'Pay for ring tone music'
THE South African Music and Rights Organisation is determined to push for the remuneration of musicians by cellphone companies for using their songs as ring tones.
"The cellphone companies continue to disregard music creators' need to be remunerated for their contribution to the creation of monetary value that these organisations are enjoying," said Samro chief executive Nicholas Motsatse.
These are some of the lessons he took from the World Copyright Summit, which was held in Washington DC recently.
Motsatse and leading Mozambican singer and songwriter Lizha James, who is also a board member of the Mozambican Author's Society, represented Africa at the summit.
Motsatse said it was imperative that music composers and publishers benefit from the contribution their music made to the success of ring tones in the cellphone business.
"Secondly, we need to work hard with our colleagues in other areas of music rights management to achieve a single music licence for users of music. This has been Samro's view for sometime, but it was confirmed and in many ways given a new impetus at the summit," he said.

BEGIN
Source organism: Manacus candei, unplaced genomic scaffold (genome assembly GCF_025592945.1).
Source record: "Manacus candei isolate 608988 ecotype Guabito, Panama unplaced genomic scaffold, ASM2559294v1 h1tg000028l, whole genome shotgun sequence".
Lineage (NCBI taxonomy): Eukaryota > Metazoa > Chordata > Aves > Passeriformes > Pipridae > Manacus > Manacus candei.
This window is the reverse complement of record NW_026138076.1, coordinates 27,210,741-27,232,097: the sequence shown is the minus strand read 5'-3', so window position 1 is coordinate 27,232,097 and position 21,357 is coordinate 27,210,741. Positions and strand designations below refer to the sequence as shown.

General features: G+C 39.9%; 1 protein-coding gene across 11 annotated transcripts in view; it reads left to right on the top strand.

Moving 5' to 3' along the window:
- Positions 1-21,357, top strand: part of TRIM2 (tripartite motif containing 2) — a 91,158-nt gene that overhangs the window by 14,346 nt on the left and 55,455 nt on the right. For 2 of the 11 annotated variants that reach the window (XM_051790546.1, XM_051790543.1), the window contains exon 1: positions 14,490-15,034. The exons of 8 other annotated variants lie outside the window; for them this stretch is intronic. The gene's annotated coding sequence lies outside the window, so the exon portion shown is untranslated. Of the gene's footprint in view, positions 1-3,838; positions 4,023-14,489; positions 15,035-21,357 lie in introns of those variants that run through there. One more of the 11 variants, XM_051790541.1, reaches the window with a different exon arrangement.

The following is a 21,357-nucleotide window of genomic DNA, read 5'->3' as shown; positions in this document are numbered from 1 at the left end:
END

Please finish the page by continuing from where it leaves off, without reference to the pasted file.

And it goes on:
Motsatse said the conference's key message was that users of copyright music want a single music licence from rights holders and not the current fragmented system in which each bundle of rights is issued by different rights holders.
He was among 450 delegates from 53 countries who tackled the copyright issue.
They gathered under the theme "New Frontiers for Creators in the Marketplace". The summit was organised by the International Confederation of Societies of Authors and Composers, which billed it as a "unique international forum to discuss the future of copyright and creative industries".
At the summit, Motsatse gave an African perspective on the role of Internet service providers and telecommunications services in the volume of uncontrolled illegal material available on the Net.
Among the key speakers at the summit was Robin Gibb, the legendary singer and songwriter from the famous Bee Gees.
Gibb is also president of the Cisac.